Attracting and recruiting returners as a separate strategy works alongside standard recruitment as it removes conflicting priorities, reduces the opportunity for line managers searching for ‘their’ perception of the best candidate and create equal opportunity for returners to be considered. Internationally renowned STEM firms like BAE Systems, SSE and Leonardo, UK, have already embraced this way of working, which is a good step forward.

We are proud to be making a difference, but there is more work to do. With tough times lying ahead, we need to use every available drop of talent in the STEM sectors. It can be done – STEM Returners programmes are the proof of that. But whilst we celebrate those skills returned to the sector, it is imperative that the industry comes together to build on them. The UK needs more STEM organisations, industry leaders and hiring managers to take note and think more broadly about how they access this hidden talent pool, giving talented professionals a fair chance. Collectively we should not stop until we’ve created a level playing field for returners, put an end to unconscious bias in recruitment processes, and removed the hidden barriers returners face today.


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Jacqueline O'Donovan: What I have learnt from being a female director in a male-dominated industry

Jacqueline O'Donovan, managing director, O’Donovan Waste Disposal

A few years ago, it was reported that women account for only 10 per cent of the construction workforce - a low, yet unsurprising number.

Jacqueline O'Donovan (F)I entered the industry at a young age, having to join in the running of the family business, O’Donovan Waste disposal, following the death of my father. My three siblings and I had to work together to keep the company going – it was certainly a challenging time. Entering an industry that was, and still is in some areas, predominately male at just 19 was not without its difficulties, but I quickly learnt to adapt and demonstrate that I didn’t just deserve to be there, but that I could flourish.

Having looked back over my 30 years at O’Donovan, there have been a number of key lessons that I have learnt from being a female director in a male dominated industry.

Not to under estimate my abilities

As I took on more responsibility within the company, I began to challenge myself to look beyond the business and to consider how to improve the industry as a whole. Today, the time I have committed to improving safety across the sector has seen me collaborate with CLOCS, the Construction Logistics and Cyclist Safety organisation, on the design of innovative lorries and safety features which are changing the face of transport policies across the UK.

To laugh not cry

I would often not be taken seriously when I answered the phone, with clients demanding to speak to one of the male senior members of staff. At first this frustrated me, but I just had to laugh at it and think of how I could tackle the problem head on– one way I managed this was to train some of the male staff on the phones, putting me in charge and having others report in to me.

To forgive their assumptions

When starting out, many of the men in the company presumed I wasn’t savvy about certain regulations or equipment. I would ultimately surprise them with my knowledge of safe working practices, which I have strived to enforce during my time here. A key achievement for me was when I took over the safety and training of O’Donovan’s HGV drivers, even creating my own driver Certificate of Professional Competence course - one of the first to be tailored specifically to the exact training needs of drivers working across the waste industry.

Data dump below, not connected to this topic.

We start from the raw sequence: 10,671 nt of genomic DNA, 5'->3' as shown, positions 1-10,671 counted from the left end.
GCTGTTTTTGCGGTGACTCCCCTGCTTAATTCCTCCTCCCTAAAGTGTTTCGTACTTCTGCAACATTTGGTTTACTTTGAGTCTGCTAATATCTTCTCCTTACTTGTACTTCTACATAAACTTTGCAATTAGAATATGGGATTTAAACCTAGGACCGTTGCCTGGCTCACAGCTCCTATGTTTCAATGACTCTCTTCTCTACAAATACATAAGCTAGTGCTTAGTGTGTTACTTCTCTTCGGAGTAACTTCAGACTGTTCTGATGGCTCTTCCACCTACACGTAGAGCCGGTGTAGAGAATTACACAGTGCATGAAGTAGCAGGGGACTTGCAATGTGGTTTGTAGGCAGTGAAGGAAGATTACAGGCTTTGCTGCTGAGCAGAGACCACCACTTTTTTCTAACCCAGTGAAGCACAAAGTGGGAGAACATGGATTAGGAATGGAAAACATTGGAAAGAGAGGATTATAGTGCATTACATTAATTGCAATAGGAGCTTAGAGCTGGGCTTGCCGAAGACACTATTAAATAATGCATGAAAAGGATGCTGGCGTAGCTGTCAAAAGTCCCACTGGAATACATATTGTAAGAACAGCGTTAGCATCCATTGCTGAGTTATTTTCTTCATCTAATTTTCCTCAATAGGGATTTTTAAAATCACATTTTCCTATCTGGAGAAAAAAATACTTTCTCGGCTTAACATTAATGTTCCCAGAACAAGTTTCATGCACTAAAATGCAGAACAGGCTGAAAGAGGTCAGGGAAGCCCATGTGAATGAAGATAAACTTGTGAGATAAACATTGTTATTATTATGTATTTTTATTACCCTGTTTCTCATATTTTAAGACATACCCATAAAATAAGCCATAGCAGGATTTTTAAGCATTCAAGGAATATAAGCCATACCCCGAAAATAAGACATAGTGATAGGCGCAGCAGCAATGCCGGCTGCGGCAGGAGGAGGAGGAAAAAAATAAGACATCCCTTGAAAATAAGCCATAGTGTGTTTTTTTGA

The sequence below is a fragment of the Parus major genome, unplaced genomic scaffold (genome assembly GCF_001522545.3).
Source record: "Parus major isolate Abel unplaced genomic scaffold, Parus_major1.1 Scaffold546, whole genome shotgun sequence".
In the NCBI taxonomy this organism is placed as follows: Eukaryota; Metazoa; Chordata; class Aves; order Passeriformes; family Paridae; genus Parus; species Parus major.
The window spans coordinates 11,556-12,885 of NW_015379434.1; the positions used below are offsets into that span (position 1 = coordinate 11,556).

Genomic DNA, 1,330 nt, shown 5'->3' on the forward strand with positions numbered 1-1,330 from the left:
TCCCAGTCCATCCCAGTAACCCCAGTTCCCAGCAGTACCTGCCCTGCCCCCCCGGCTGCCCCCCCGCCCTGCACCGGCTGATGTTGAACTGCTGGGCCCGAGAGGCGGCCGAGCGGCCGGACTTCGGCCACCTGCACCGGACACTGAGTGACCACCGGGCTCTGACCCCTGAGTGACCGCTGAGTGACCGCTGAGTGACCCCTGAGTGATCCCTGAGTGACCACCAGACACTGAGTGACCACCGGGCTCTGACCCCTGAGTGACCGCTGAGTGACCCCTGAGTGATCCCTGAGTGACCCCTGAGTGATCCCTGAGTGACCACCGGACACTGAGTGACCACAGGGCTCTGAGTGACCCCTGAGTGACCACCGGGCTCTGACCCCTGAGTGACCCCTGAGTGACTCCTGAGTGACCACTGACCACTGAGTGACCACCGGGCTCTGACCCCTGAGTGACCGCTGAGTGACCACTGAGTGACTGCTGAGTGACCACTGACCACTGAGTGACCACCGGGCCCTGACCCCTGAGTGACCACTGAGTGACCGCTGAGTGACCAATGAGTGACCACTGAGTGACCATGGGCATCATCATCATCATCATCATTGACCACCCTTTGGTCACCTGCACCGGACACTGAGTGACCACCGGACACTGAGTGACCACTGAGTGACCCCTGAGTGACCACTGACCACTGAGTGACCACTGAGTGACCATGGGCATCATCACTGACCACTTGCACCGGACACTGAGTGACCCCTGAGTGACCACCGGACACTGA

To listen and learn – every day is an education

When you make up such a small proportion of the workforce, the most important first step is to observe how the company operates – not just the professional working practices but the relationships and dialogue between team members, and how you can be involved in that. You can also learn a lot by trying out different roles – for instance even if you enter at a managerial level, I would suggest spending a day with the contact centre or sales team and immersing yourself in the environment. Ask questions about their role and understand their daily tasks.

That I can make a decision quicker than most males

When I’m in meetings, I’ve often found that while my co-workers are still discussing the ideas for innovation, for example, I would have already weighed up the options and decided which the better strategy is by the time the conversation is over. Everyone works differently, but I have noticed that I am more suited to multi-tasking, and when faced with a challenge, I am normally one of the first in the room to consider all of the angles and come to a conclusion.

That I have to shout louder to be heard – metaphorically

I’ve always believed that actions speak louder than words – and this certainly applies to my experience as a woman entering a male industry. Rather than battling to be heard through bravado and words for the sake of words, I gradually stamped my authority on the business by implementing my beliefs and making a noticeable difference to not just O’Donovan but the industry. That gained the respect of my male counterparts more than any talking would have done.